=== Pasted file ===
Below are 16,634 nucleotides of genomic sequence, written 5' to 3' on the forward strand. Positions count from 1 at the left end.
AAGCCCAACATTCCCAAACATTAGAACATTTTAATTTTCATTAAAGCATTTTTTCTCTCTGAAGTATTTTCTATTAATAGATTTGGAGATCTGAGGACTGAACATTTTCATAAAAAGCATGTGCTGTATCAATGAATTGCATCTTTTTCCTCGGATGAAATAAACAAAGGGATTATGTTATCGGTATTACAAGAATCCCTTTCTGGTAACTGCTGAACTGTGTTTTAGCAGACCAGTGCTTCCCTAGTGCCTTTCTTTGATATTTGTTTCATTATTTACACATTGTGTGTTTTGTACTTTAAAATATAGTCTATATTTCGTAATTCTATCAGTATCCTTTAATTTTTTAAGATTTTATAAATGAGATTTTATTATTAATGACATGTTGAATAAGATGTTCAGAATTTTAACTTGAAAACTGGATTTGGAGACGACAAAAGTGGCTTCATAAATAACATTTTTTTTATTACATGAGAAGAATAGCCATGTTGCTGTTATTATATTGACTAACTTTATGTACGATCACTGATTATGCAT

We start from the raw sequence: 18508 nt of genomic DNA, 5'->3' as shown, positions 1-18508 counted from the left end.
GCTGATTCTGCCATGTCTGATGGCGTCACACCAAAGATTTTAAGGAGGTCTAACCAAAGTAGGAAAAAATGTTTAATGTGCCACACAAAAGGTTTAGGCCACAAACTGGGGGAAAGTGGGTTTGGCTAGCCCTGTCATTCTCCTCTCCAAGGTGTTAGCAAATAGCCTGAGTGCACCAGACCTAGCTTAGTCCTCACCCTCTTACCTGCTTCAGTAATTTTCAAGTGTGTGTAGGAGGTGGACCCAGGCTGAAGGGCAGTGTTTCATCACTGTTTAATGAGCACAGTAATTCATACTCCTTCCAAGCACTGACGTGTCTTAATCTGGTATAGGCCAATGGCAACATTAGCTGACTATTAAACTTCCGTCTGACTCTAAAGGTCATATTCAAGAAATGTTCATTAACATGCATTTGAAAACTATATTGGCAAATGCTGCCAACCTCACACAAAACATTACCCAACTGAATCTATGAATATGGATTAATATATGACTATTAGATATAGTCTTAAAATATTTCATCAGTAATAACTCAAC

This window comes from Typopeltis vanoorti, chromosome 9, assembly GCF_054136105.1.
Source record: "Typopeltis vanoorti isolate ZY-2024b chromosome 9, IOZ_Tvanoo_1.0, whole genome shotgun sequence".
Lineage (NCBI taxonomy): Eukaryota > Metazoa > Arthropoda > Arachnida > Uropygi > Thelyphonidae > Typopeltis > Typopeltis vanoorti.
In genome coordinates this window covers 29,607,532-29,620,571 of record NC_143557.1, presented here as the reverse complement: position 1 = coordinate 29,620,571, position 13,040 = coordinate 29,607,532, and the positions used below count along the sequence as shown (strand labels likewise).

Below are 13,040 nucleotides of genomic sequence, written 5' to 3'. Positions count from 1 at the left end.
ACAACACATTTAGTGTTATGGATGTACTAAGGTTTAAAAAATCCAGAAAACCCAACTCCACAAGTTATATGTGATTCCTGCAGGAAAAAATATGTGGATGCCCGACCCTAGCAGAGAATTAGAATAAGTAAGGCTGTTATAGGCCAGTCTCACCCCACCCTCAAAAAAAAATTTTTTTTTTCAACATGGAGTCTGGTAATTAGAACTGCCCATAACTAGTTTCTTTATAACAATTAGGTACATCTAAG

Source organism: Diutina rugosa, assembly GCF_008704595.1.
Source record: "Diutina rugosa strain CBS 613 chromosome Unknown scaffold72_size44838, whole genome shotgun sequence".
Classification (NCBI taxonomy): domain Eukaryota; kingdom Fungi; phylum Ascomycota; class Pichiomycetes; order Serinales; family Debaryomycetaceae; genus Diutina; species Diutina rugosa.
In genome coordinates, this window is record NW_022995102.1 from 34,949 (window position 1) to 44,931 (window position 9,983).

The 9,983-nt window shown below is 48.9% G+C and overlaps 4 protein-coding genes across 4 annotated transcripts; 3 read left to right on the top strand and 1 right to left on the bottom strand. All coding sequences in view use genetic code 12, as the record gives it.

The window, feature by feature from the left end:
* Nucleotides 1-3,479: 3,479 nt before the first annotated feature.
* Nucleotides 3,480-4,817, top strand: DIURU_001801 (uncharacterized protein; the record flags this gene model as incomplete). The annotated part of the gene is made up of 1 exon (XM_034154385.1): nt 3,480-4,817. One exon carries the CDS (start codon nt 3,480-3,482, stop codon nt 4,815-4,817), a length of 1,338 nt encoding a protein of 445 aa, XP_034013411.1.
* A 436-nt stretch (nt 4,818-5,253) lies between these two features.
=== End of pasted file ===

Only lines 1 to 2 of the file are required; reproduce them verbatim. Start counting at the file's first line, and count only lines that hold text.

Below are 16,634 nucleotides of genomic sequence, written 5' to 3' on the forward strand. Positions count from 1 at the left end.
AAGCCCAACATTCCCAAACATTAGAACATTTTAATTTTCATTAAAGCATTTTTTCTCTCTGAAGTATTTTCTATTAATAGATTTGGAGATCTGAGGACTGAACATTTTCATAAAAAGCATGTGCTGTATCAATGAATTGCATCTTTTTCCTCGGATGAAATAAACAAAGGGATTATGTTATCGGTATTACAAGAATCCCTTTCTGGTAACTGCTGAACTGTGTTTTAGCAGACCAGTGCTTCCCTAGTGCCTTTCTTTGATATTTGTTTCATTATTTACACATTGTGTGTTTTGTACTTTAAAATATAGTCTATATTTCGTAATTCTATCAGTATCCTTTAATTTTTTAAGATTTTATAAATGAGATTTTATTATTAATGACATGTTGAATAAGATGTTCAGAATTTTAACTTGAAAACTGGATTTGGAGACGACAAAAGTGGCTTCATAAATAACATTTTTTTTATTACATGAGAAGAATAGCCATGTTGCTGTTATTATATTGACTAACTTTATGTACGATCACTGATTATGCAT